Fresh from Nashville, Suter still settling in
ST. PAUL, Minn. — Ryan Suter is still trying to get used to playing with his new Minnesota Wild teammates following a crash-course, six-day training camp.
The NHL lockout left Suter with limited time to adjust to new surroundings, and the quick training camp was followed by the emotion of debuting at home in Saturday's season opener. Then seeing his former team on the other bench Tuesday could only add to a head-spinning first few days with the Wild.
The result: Suter was minus-2 and on the ice for each of Nashville's three goals in a 3-1 loss to the Predators – the team he left to sign a 13-year, $98 million deal with Minnesota.
Before the loss, Minnesota's first of the season after a 2-0 start, Suter said it would be tough facing Nashville, the team that made him the seventh overall pick in the 2003 draft. After the game, Suter didn't seem bothered.
"For me, it wasn't that big of a deal," Suter said. "Obviously, the media makes it more than it is. I've still got friends over there, but I've got friends on a lot of teams. You've got to go out and play hard against them. Unfortunately, they were the better team."
Suter's departure from Nashville wasn't without some acrimony. Predators general manager David Poile was vocal after Suter and the offseason's other free-agent prize, forward Zach Parise, chose Minnesota and signed matching contracts. Poile was upset and felt betrayed. According to Suter, the two didn't talk after the signing until Tuesday morning's pregame skate.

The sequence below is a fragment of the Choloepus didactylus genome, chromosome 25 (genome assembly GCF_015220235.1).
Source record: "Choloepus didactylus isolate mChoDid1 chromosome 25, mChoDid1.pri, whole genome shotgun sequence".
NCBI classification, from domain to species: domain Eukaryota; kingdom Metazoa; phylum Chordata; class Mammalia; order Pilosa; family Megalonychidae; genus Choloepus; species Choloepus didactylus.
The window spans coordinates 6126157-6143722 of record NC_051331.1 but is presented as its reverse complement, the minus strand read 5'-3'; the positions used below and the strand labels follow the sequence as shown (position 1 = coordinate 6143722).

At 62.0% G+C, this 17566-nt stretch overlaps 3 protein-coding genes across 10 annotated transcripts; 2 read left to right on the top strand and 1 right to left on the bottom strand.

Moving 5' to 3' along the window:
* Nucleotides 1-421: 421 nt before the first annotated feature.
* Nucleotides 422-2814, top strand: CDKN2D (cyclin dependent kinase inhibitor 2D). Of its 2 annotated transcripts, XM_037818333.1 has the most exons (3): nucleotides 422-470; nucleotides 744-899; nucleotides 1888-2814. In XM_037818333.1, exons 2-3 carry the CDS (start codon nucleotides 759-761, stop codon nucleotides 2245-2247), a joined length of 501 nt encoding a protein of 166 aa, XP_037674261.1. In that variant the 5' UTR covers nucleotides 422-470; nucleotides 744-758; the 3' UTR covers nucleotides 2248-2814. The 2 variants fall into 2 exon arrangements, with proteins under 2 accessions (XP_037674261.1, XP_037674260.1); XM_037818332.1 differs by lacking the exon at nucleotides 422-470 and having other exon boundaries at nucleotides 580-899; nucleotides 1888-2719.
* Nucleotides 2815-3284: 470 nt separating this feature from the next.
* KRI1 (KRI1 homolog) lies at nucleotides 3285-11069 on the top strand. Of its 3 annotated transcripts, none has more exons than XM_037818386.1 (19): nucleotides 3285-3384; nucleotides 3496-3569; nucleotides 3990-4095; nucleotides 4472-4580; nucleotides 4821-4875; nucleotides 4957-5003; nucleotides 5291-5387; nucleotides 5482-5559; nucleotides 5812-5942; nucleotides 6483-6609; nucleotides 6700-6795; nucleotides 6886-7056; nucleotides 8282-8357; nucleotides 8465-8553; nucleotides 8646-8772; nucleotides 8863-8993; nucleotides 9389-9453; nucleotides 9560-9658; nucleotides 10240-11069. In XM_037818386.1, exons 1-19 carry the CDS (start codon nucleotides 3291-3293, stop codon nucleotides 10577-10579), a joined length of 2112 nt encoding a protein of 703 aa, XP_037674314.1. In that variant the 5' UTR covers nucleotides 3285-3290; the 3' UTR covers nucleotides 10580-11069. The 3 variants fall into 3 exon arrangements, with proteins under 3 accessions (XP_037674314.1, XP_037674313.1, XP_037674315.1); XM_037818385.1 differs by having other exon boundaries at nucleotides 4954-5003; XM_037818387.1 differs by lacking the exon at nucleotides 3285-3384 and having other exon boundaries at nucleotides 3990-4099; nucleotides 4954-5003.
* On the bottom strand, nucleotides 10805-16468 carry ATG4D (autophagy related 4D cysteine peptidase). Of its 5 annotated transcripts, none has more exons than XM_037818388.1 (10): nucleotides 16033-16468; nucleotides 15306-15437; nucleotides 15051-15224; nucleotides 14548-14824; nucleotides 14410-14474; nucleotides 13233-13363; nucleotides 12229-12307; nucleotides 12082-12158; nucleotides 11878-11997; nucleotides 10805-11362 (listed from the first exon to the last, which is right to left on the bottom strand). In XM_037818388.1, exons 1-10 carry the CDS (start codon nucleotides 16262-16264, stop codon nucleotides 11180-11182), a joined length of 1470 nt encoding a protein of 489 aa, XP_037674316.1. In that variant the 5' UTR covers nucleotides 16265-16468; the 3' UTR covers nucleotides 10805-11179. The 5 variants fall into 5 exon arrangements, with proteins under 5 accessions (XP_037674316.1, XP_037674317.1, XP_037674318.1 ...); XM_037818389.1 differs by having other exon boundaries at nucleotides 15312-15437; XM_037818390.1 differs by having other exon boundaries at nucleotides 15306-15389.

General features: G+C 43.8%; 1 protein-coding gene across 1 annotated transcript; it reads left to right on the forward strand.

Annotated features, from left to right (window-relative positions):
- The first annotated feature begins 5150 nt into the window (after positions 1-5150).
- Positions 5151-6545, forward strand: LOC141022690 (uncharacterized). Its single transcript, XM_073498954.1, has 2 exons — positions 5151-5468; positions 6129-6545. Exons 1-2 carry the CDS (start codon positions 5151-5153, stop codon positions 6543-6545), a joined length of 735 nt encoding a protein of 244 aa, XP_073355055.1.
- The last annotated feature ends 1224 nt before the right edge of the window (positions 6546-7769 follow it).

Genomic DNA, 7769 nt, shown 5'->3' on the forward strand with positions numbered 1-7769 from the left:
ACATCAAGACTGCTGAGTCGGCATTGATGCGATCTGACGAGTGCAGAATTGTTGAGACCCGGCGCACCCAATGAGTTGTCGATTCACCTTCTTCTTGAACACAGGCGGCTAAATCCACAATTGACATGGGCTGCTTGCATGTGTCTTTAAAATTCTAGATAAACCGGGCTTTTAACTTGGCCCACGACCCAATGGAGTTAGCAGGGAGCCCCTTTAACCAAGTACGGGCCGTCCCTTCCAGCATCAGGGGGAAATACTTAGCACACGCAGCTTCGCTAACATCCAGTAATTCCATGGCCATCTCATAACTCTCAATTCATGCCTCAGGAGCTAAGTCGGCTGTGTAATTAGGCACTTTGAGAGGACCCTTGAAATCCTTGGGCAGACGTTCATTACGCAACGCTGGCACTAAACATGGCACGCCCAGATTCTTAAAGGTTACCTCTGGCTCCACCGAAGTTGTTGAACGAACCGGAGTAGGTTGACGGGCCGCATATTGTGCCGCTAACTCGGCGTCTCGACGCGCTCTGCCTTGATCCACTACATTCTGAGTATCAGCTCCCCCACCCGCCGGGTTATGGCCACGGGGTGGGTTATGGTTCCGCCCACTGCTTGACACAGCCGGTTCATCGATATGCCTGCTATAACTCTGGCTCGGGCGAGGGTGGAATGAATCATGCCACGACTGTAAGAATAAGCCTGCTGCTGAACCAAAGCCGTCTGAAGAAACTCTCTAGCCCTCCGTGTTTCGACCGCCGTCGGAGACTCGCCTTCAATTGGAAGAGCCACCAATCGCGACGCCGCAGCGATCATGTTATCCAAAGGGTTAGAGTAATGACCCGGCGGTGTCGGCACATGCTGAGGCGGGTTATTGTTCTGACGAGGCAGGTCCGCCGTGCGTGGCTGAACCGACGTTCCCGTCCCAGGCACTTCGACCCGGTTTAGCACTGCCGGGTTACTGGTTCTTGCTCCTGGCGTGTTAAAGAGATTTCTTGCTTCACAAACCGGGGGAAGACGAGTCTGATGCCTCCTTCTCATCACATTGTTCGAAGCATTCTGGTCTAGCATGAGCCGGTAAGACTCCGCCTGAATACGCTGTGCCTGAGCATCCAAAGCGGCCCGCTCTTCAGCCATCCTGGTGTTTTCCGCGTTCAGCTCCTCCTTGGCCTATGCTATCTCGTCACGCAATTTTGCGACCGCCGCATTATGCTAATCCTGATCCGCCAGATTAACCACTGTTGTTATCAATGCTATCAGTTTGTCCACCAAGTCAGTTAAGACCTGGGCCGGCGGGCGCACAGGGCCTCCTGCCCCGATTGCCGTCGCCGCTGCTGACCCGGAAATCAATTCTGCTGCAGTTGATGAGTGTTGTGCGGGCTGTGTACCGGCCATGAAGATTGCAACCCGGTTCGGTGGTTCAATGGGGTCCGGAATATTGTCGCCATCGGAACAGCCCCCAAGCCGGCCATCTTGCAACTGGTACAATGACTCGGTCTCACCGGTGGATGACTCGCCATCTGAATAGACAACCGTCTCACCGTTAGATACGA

But Suter said he wanted to keep the conversation private.
"He's just a classy guy, and I have a lot of respect for him," Suter said. "He's given me a lot of opportunities, and I'll always respect him and appreciate him."
Those opportunities allowed Suter -- who is from nearby Madison, Wis., and has a wife from the Twin Cities – to sign such a lucrative deal. But quick the transition because of the lockout means Suter is still trying to grasp new coach Mike Yeo's systems.
In the early portion of training camp, Suter said he would often revert to his responsibilities with Nashville, so much so that 23-year-old defensive partner Jared Spurgeon had to show the eight-year veteran where he was supposed to be.
In the season opener, Suter was a minus-1, and he's now a minus-3 for the season. He's also been held without a point after setting career highs in assists (39) and points (46) a year ago. But Suter feels the adjustment coming along as he logs a team-high 25 minutes per game.
"I think the first game, I was really sloppy," Suter said. "I wasn't really sharp. Second game I played a little better, and then tonight I felt good. I'd like to chip in more, help out offensively, but I think that will come as I get more comfortable."
Yeo said he talked to Suter before the game and that emotions were high. But Yeo believes Suter is adapting well to his new surroundings.
"This was a tough game emotionally for him," Yeo said. "I do think there was a couple of times where maybe he was really trying to create something, and that's to be expected. That's his job. That didn't work out, but overall you can see what he does defensively. You can see what he does offensively.
"His execution, his ability to especially capitalize off turnovers and make plays through the neutral zone, and again defensively, I thought that he did a real good job for us tonight. He's getting there, for sure. It doesn't take much with guys like this."
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